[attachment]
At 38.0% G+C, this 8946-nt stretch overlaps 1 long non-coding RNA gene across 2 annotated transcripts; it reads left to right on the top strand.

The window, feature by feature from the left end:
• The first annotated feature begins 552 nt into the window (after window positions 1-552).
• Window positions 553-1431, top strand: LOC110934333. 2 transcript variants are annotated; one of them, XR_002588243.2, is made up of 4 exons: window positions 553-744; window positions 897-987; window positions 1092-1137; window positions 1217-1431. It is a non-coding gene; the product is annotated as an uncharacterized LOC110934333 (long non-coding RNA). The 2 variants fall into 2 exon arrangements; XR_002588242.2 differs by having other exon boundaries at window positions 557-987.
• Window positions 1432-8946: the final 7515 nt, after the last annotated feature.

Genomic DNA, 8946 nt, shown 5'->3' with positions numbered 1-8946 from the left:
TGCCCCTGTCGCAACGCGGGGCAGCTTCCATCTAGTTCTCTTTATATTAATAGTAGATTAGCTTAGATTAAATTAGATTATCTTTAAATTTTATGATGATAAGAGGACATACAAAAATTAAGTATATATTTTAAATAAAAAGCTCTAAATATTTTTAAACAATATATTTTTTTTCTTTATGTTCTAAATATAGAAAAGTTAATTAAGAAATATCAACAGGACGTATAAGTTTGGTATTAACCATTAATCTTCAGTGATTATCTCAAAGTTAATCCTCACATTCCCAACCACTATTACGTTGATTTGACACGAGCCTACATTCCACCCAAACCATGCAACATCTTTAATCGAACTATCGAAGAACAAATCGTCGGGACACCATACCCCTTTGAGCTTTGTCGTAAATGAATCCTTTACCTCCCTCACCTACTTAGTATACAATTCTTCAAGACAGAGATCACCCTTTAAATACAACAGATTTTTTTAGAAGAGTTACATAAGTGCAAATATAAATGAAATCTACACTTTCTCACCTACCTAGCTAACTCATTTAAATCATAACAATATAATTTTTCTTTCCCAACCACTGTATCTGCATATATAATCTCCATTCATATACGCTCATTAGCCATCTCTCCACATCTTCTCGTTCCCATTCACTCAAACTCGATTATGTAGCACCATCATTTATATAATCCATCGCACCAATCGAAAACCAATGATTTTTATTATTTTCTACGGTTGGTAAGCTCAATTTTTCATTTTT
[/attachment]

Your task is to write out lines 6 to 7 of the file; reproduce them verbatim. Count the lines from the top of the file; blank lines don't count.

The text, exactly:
Genomic DNA, 8946 nt, shown 5'->3' with positions numbered 1-8946 from the left:
TGCCCCTGTCGCAACGCGGGGCAGCTTCCATCTAGTTCTCTTTATATTAATAGTAGATTAGCTTAGATTAAATTAGATTATCTTTAAATTTTATGATGATAAGAGGACATACAAAAATTAAGTATATATTTTAAATAAAAAGCTCTAAATATTTTTAAACAATATATTTTTTTTCTTTATGTTCTAAATATAGAAAAGTTAATTAAGAAATATCAACAGGACGTATAAGTTTGGTATTAACCATTAATCTTCAGTGATTATCTCAAAGTTAATCCTCACATTCCCAACCACTATTACGTTGATTTGACACGAGCCTACATTCCACCCAAACCATGCAACATCTTTAATCGAACTATCGAAGAACAAATCGTCGGGACACCATACCCCTTTGAGCTTTGTCGTAAATGAATCCTTTACCTCCCTCACCTACTTAGTATACAATTCTTCAAGACAGAGATCACCCTTTAAATACAACAGATTTTTTTAGAAGAGTTACATAAGTGCAAATATAAATGAAATCTACACTTTCTCACCTACCTAGCTAACTCATTTAAATCATAACAATATAATTTTTCTTTCCCAACCACTGTATCTGCATATATAATCTCCATTCATATACGCTCATTAGCCATCTCTCCACATCTTCTCGTTCCCATTCACTCAAACTCGATTATGTAGCACCATCATTTATATAATCCATCGCACCAATCGAAAACCAATGATTTTTATTATTTTCTACGGTTGGTAAGCTCAATTTTTCATTTTT